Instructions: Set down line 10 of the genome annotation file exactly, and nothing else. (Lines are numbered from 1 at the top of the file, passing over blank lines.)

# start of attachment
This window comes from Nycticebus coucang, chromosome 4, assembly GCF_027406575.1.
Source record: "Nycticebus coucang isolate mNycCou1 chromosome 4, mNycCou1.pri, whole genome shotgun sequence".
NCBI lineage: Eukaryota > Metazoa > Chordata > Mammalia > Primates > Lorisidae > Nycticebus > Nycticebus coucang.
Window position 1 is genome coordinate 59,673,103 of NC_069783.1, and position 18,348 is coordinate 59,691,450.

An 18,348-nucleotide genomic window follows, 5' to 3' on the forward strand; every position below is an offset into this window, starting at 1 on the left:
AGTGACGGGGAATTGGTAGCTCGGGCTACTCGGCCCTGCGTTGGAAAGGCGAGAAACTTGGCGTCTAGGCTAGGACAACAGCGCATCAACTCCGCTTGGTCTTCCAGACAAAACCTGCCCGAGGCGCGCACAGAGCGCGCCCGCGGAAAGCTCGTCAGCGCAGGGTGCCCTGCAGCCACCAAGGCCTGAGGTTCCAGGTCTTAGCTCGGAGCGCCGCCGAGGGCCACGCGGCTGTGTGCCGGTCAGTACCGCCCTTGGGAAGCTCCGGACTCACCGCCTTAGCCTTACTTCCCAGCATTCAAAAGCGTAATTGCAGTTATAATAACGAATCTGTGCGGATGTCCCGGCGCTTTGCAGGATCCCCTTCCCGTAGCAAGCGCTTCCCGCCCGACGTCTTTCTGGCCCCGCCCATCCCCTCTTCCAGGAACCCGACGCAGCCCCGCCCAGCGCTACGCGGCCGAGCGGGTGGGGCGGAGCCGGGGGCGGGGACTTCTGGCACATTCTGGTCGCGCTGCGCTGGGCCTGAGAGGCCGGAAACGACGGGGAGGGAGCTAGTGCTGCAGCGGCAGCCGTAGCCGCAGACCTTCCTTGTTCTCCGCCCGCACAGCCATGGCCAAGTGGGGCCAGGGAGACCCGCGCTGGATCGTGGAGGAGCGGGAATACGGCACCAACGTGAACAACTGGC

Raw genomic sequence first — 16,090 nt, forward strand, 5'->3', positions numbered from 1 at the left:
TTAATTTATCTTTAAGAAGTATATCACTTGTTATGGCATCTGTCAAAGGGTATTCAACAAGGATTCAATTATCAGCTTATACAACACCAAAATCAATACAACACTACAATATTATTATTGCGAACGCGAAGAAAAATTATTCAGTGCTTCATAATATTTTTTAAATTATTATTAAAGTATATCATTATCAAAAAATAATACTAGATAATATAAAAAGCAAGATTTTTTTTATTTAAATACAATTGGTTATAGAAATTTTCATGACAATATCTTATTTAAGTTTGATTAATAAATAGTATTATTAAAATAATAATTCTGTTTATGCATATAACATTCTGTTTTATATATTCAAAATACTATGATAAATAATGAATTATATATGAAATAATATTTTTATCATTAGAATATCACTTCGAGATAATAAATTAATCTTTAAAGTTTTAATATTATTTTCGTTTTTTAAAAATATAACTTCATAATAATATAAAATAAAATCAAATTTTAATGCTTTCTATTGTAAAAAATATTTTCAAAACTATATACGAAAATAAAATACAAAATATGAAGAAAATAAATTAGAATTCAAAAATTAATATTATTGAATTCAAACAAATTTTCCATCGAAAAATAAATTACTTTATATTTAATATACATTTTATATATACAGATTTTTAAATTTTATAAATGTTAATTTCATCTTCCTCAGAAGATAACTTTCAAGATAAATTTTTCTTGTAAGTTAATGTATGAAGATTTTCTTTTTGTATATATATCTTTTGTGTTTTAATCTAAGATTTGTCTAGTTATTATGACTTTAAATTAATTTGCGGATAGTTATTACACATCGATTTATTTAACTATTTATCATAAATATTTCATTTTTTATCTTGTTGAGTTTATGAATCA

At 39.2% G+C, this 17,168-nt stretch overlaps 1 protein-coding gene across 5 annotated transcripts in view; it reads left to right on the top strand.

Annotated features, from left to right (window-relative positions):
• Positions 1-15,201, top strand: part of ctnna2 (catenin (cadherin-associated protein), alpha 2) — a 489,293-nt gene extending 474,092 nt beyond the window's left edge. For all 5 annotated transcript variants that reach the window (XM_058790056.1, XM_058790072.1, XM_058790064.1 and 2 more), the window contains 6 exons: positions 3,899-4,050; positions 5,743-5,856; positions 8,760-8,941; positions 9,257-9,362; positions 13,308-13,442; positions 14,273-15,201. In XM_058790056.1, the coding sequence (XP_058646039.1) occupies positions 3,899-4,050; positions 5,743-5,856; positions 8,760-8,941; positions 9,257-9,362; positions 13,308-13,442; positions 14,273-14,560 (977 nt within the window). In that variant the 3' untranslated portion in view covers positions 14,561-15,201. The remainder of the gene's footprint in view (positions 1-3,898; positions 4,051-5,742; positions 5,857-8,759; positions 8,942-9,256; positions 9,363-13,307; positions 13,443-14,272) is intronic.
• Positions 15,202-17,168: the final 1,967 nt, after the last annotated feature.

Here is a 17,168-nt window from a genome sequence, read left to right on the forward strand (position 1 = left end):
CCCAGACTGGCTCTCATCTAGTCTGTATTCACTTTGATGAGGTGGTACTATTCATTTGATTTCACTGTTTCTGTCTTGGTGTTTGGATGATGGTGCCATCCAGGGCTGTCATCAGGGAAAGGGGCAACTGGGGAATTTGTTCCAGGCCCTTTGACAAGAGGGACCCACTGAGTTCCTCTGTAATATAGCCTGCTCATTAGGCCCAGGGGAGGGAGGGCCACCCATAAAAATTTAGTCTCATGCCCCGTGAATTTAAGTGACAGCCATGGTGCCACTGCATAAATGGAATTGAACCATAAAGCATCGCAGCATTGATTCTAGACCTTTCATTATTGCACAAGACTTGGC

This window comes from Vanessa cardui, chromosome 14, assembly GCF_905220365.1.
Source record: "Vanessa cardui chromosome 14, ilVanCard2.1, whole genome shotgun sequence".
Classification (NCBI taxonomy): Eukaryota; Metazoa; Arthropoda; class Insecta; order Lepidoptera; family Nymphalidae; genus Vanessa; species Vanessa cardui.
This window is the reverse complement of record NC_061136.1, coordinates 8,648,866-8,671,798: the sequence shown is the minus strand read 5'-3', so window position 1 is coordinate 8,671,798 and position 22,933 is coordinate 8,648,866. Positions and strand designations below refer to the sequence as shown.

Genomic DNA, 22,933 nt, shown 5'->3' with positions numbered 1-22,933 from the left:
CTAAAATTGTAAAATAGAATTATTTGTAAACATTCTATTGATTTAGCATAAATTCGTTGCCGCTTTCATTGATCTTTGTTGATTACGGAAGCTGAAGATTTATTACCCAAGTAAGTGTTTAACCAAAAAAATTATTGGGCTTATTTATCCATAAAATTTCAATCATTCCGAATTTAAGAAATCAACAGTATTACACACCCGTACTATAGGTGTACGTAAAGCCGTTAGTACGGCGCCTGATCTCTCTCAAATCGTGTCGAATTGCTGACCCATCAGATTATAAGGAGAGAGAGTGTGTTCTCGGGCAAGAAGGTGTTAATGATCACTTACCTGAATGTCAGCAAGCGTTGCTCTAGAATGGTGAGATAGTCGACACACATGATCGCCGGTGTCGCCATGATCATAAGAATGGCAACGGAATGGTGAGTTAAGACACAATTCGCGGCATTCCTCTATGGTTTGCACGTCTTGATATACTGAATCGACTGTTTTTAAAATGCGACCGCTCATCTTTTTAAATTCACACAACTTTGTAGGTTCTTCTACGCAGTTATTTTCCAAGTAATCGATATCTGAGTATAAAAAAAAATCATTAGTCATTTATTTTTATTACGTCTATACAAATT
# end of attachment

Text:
Annotated features, from left to right (window-relative positions):